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The Last US Soldiers Left Vietnam 50 Years Ago Today!

Reblogger Paul D. Diaz, EA, MBA
Industry Observer with Paul D. Diaz, EA, MBA BK 602473
Original content by Jim Paulson DB-17066

Did you know that March 29th is National Vietnam War Veterans Day?  How do you even being to approach this topic?  Happy National Vietnam Veterans Day just doesn't seem right.  Do you offer condolences to those that lost friends and family during that war?

I lived in Vietnam during that war.  I spent 3.5 years there.  However, my experiences were totally different than most. I actually started Kindergarten in Saigon at the Phoenix Study Group. My father worked for an international engineering and construction company, Morrison Knudsen International.  He didn't want our family separated when he was transferred to work on the massive RMK-BRJ contract.

I loved the country, the people and the food.  I do have a few unique memories to share however:

  • I didn't realize till recently that I am in fact a Privileged Old White guy since this was a private school.
  • My dad asked my brother after the first day of school "How was it?" My brother replied "Dumb!" Some of the teachers were Catholic Nun's (although we were not raised Catholic) and they told my brother to call them sister.  He replied "No, my sister lives in Oregon." Hence, it was "Dumb".
  • Our maid had a son that was my age so I would accompany them shopping.  Her olive skinned son came home looking the same and yet my skin looked like a lobster due to my horrible sunburn.
  • One day at school, a helicopter accidently dropped a case of tear gas grenades into the campus.  It is hard enough to get elementary aged children to line up single file at the water fountain . . . it is even harder after being tear gassed!
  • During the 1968 Tet Offensive, military intelligence anticipated some problems so we let them use our house as a lookout and we went on a family vacation to Thailand.  When we came home, we had lots of bullet holes in our house; paintings knocked off the walls and an unexploded mortar in the back yard.  My father had it removed, de-actived and turned it into a GI Joe fort complete with a flashing red light when you opened the hinged door. For some reason he wouldn't let me take that out of the country when we moved to Korea.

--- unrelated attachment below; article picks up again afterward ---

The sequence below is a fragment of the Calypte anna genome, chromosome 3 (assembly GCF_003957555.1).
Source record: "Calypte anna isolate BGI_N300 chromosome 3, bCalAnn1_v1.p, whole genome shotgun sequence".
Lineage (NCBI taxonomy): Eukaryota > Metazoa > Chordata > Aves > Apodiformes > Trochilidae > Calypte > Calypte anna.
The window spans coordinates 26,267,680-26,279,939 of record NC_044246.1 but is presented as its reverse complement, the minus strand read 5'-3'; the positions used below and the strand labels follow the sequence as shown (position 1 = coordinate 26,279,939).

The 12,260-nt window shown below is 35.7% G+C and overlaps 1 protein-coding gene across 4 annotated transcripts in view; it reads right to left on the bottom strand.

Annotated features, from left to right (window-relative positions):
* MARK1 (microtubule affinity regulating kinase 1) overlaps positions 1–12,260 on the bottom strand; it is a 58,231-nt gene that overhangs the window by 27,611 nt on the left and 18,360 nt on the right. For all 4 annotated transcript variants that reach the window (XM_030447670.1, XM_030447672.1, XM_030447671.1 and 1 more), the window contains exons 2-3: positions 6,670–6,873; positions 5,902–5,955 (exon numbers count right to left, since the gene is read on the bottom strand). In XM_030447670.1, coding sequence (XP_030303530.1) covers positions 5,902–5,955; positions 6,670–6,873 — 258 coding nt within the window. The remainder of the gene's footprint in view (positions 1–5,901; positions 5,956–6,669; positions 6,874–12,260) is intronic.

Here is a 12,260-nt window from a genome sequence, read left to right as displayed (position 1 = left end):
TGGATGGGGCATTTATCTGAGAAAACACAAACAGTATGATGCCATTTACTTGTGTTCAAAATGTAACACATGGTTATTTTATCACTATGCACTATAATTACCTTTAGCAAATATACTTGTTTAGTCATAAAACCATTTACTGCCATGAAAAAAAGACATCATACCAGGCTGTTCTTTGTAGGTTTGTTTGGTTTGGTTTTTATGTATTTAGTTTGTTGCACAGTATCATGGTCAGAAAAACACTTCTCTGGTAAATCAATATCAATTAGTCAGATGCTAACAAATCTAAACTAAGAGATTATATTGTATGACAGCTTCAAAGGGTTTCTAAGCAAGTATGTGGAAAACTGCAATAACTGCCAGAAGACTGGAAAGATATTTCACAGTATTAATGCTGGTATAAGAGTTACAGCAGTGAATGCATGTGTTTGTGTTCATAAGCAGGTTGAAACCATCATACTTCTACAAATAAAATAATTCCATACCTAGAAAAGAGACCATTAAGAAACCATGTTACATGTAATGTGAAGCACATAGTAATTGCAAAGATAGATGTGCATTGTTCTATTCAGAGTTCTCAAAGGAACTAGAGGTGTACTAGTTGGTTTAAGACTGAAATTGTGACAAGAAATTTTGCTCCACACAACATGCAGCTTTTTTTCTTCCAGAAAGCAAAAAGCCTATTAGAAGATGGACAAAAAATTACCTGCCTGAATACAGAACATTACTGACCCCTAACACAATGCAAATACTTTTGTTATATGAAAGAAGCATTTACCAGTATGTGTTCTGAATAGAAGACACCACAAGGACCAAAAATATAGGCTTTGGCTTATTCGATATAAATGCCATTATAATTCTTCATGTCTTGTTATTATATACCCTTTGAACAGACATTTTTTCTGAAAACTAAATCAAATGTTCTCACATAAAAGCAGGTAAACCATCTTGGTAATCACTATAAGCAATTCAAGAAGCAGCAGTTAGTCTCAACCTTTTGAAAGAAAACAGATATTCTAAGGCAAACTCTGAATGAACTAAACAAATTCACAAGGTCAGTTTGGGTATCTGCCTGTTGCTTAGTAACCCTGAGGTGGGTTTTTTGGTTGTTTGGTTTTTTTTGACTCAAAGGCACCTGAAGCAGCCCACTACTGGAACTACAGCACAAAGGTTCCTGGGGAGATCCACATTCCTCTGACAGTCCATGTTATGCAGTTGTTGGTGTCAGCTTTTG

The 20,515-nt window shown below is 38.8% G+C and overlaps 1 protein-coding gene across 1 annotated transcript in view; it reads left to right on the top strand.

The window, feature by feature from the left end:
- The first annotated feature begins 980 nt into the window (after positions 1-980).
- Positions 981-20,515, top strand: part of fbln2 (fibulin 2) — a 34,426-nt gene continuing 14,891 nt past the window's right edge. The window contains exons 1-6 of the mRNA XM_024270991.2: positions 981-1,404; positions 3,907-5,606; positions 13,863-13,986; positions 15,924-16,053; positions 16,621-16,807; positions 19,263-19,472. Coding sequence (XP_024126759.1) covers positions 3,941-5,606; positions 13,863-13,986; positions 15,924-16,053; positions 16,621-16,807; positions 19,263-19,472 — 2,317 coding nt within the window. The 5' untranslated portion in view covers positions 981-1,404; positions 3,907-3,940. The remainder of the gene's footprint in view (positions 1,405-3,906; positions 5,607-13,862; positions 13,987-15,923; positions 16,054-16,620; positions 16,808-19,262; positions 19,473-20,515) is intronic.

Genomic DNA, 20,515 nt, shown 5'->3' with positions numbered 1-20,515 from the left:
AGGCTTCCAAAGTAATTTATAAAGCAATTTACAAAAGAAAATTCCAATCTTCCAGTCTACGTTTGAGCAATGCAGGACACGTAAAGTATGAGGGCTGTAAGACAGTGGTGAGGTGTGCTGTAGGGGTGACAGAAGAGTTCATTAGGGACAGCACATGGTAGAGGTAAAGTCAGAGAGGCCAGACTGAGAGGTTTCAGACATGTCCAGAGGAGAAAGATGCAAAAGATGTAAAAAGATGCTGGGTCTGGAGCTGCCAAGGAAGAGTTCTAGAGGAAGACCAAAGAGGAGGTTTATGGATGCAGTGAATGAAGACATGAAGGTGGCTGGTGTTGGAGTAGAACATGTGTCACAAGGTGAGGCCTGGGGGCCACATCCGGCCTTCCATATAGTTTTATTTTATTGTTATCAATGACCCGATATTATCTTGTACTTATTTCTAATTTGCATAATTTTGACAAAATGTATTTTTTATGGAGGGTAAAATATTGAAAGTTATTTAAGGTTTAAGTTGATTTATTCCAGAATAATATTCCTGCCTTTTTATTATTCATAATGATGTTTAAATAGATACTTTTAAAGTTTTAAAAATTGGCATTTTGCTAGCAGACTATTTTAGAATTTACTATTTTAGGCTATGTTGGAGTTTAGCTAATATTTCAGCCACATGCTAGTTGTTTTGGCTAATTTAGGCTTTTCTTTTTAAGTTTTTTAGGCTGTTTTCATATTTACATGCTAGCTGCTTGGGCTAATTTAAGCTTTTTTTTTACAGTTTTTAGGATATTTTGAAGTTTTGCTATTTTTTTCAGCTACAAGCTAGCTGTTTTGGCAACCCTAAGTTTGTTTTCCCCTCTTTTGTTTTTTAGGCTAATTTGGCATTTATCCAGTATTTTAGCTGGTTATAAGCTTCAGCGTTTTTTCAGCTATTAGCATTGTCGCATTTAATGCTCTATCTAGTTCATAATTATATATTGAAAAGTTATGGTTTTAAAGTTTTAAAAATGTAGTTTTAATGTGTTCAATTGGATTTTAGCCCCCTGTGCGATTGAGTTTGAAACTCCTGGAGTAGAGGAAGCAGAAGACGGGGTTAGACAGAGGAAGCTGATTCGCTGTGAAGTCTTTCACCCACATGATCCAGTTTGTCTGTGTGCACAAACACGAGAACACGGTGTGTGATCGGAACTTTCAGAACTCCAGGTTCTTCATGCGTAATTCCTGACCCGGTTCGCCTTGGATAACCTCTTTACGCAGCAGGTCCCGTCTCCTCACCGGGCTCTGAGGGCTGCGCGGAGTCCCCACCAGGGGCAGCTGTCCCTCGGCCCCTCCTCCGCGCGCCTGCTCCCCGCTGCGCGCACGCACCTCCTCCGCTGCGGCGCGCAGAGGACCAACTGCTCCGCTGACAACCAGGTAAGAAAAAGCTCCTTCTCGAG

• We would go to the beach to relax and it was at a US POW camp.  Safest place in Vietnam at the time since we controlled all the guns there.
  • One one trip to the beach, the Viet Cong were shooting up at our military helicopter.  Our GI's thought it would be funny if my brother and I were placed at the hard mounted machine guns returning fire, so we did.  Fortunately, there was so much vegetation that we will never know if we actually shot anyone or not.
  • On another trip to the island, we were shot again and some of the bullets had tracers.  I just thought the red ones were pretty like the 4th of July fireworks.  My mother was worried and scared to death.
  • After we  left Vietnam, we would be asked about different things that we didn't have any knowledge of.  People would say "How do you not know that?" He would reply "Sorry, I was in Vietnam at the time." He used that excuse for way longer than he should have been able to but people didn't know how to respond back.

I still have lots of old photos and old reel to reel film canisters that I will need to watch one of these days.  Then I will figure out which to convert to digital.

For never having served in the military, I spent quite a bit of time in war zones.  I ended up moving all over thanks to my father's job.  I graduated from High School in Iran during the overthrow of the Shah in December 1978.  I was fortunate to have been already planning to graduate a semester early since no-one knew at the time, that would be the last semester of Tehran American School. But those stories are for another day.



Jim Paulson, CRS, AHWD, EcoBroker, GRI, SRES, ePRO, SFR
Owner/Broker - Progressive Realty Corporation
Specializing in Boise Idaho Real Estate